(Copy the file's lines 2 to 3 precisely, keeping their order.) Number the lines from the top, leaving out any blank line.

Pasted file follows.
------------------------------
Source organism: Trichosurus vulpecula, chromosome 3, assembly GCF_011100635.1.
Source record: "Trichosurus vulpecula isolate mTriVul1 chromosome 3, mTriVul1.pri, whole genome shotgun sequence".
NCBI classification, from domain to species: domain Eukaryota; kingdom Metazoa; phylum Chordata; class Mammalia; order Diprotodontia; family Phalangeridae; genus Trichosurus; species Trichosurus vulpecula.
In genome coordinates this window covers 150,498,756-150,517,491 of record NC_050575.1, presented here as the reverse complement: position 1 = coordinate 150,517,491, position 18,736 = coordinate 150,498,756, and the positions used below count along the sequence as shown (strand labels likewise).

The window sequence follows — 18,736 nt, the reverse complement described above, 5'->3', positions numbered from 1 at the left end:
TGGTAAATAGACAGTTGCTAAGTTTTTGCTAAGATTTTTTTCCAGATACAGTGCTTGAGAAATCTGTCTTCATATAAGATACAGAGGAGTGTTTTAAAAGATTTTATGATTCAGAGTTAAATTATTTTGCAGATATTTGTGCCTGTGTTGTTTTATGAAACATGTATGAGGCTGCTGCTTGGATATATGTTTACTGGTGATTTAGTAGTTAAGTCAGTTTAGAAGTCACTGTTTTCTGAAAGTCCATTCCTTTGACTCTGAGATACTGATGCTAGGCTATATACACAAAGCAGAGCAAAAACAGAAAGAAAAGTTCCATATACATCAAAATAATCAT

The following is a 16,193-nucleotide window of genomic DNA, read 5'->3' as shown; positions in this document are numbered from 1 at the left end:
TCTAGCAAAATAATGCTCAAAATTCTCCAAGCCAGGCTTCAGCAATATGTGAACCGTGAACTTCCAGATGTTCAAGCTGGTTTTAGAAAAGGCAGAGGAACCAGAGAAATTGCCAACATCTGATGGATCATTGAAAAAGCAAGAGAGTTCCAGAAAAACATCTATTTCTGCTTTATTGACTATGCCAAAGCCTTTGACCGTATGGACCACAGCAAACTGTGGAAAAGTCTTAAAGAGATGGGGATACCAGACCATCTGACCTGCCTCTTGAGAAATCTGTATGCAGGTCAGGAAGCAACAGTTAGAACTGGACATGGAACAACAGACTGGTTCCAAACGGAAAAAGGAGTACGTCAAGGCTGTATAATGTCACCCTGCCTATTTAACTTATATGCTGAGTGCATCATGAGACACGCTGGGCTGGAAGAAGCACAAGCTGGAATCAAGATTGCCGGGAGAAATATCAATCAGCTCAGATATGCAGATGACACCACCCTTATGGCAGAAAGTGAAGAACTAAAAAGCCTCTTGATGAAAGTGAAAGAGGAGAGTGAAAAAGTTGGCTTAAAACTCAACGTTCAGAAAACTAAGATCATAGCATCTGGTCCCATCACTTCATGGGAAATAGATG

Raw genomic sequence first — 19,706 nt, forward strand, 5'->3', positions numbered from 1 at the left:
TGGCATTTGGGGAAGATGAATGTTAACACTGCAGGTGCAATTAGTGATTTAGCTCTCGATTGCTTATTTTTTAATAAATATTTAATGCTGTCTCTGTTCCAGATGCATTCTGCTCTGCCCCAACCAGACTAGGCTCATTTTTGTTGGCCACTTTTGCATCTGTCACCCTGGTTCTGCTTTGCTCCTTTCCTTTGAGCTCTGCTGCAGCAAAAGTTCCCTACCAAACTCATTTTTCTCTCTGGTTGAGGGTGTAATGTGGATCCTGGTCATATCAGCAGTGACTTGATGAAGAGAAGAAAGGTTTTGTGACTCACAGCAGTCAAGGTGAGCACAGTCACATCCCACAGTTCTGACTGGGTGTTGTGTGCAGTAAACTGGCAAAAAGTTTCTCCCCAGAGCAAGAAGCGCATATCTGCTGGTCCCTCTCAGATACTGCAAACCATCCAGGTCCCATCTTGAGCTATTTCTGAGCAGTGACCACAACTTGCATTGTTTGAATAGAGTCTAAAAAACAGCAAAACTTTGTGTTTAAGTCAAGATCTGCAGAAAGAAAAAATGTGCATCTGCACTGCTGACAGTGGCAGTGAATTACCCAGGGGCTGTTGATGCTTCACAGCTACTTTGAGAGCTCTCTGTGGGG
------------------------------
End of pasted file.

Source record: "Trichosurus vulpecula isolate mTriVul1 chromosome 3, mTriVul1.pri, whole genome shotgun sequence".
NCBI classification, from domain to species: domain Eukaryota; kingdom Metazoa; phylum Chordata; class Mammalia; order Diprotodontia; family Phalangeridae; genus Trichosurus; species Trichosurus vulpecula.